With the success of anti-VEGF therapies, the trend of increased patient volume with shorter patient interaction time will likely continue.6 At the same time, physicians consider patient relationships the most satisfying aspect of their practices, with 15% of physicians reporting this lack of patient interaction time contributing to job dissatisfaction.7 It is imperative for retina specialists to examine ways to maximize clinic efficiency while still being able to carve out time to create a bond with patients.

DO THE DEMANDS OF WORKING IN ACADEMIA OR PRIVATE PRACTICE ALTER YOUR SUSCEPTIBILITY TO BURNOUT?

  • Dr. Law: Burnout is prevalent in every practice setting, and within all subspecialties of ophthalmology. Most physicians who choose an academic practice setting want to be involved in something in addition to a clinical and surgical practice, like advancing the university’s research or education mission. For me, I have another role as an educator and administrator in my department. It’s the demands of the administrative responsibilities of this full-time role and other exciting leadership and service opportunities that force me to learn to delegate to be effective so I don’t burn out. Despite the challenges, this part of my job (mentoring, teaching, and curriculum and program design) is the most rewarding part of being in academia.
  • Dr. Sharma: I think that all physicians are uniquely susceptible to burnout. While there are different demands in academic vs private settings, the similarities are that both settings can be highly stressful, with emphasis on either academic or clinical productivity.
  • Dr. Sridhar: In my observation, each physician’s experience is different, and the lines between roles in private practice and academia are becoming blurred. Private practice jobs historically demanded more clinical time with more clinics per week and higher volumes, but they offered higher levels of autonomy and efficiency with less time available for meetings, presentations, and manuscript preparation. Academic positions offered the benefits of less clinical “grinding” yet had greater teaching and research requirements. Everyone’s personality is different, and understanding yourself and your priorities is probably the first and biggest step to a happy career in retina. Now, with the lines blurring between academics and private practice positions, it is more important than ever to evaluate each job prospect on a case-by-case basis.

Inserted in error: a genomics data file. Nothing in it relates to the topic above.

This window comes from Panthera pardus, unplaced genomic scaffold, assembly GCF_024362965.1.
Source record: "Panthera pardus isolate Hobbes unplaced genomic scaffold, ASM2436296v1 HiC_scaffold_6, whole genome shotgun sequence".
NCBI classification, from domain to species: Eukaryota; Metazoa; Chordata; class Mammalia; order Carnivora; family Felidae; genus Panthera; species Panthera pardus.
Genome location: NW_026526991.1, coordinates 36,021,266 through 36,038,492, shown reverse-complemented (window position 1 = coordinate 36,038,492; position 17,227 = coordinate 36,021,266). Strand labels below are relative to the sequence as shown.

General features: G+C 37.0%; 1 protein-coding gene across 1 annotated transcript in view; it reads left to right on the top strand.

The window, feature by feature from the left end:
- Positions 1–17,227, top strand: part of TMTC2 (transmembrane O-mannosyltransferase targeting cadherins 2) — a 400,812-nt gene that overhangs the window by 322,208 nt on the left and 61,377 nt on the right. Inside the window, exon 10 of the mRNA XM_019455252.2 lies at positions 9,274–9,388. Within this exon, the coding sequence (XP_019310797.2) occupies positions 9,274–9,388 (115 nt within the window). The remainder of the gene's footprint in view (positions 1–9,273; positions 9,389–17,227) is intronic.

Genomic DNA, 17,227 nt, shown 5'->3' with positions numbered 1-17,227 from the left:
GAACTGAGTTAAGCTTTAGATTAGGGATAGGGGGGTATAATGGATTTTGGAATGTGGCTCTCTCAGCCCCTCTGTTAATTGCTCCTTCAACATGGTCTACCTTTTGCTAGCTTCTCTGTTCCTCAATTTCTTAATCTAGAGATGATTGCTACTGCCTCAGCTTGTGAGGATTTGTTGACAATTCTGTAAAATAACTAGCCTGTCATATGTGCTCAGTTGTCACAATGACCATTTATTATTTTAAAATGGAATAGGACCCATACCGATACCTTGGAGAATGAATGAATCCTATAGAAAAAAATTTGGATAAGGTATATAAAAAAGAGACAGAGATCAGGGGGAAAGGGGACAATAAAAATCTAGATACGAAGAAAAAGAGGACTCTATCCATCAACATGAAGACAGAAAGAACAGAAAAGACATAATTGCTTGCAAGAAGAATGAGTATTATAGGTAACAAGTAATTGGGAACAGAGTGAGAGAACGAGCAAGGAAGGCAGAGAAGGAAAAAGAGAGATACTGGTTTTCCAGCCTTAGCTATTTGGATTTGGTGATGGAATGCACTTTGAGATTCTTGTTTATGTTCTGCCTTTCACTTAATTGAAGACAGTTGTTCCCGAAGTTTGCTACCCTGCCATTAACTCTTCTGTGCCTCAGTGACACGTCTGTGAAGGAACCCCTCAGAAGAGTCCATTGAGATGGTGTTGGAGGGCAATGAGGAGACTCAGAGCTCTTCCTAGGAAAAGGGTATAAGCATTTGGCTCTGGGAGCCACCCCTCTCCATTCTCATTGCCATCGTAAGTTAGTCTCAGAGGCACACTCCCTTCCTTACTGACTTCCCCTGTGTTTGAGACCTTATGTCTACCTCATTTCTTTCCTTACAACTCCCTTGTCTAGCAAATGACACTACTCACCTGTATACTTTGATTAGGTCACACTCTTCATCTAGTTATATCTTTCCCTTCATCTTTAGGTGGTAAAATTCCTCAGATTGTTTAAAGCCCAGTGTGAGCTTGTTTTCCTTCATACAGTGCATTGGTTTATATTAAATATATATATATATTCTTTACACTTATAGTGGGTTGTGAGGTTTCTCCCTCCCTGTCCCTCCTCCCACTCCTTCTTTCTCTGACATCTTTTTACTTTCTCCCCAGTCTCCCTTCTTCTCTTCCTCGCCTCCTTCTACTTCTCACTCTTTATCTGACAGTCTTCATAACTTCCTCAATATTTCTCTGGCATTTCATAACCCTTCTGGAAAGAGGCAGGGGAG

SUMMARY

According to a study of 556 academic physicians, 68% reported that patient care was the most meaningful aspect of work, with smaller percentages reporting research (19%), education (9%), or administration (3%).7 The amount of time spent working on the most meaningful activity was strongly related to the risk of burnout. Academic and private practice careers can substantially differ in regards to daily tasks. It is vital for physicians to analyze their true career aspirations and determine whether the extra rigors of a career in academia vs private practice are worth it to them.

HOW DO YOU PERSONALLY AVOID OR DEAL WITH BURNOUT?

  • Dr. Law: First, knowledge and insight about burnout are powerful. I’ve been through several seasons of burnout and I can now more readily recognize when symptoms are resurfacing, such as emotional exhaustion or irritability at work and home. I’ve learned a lot from working with professional life coaches to reset my mental framework and learn life hacks for thriving at home and in my career. When sensing burnout, I review my prewritten priorities and goals for both professional and personal life, and this acts as a compass to set me back on track. Tips include finding a good mentor and accountability partner for you to share your goals and taking steps to remove tasks that don’t align with your goals. I also schedule protected “meetings with me” in my calendar, and I consider these meetings to be as important as if I were meeting with the chair of my department. During these meetings I work on projects that are for me, as opposed to tasks for others, and I use the time to reflect, rest, or catch up with work. At home, I’ve learned to actively pursue other things I love, like crafts, painting, and baking. I’m a better physician, mother, wife, mentor, and mentee when I first take care of myself and I am in a heathy place spiritually, mentally, and physically.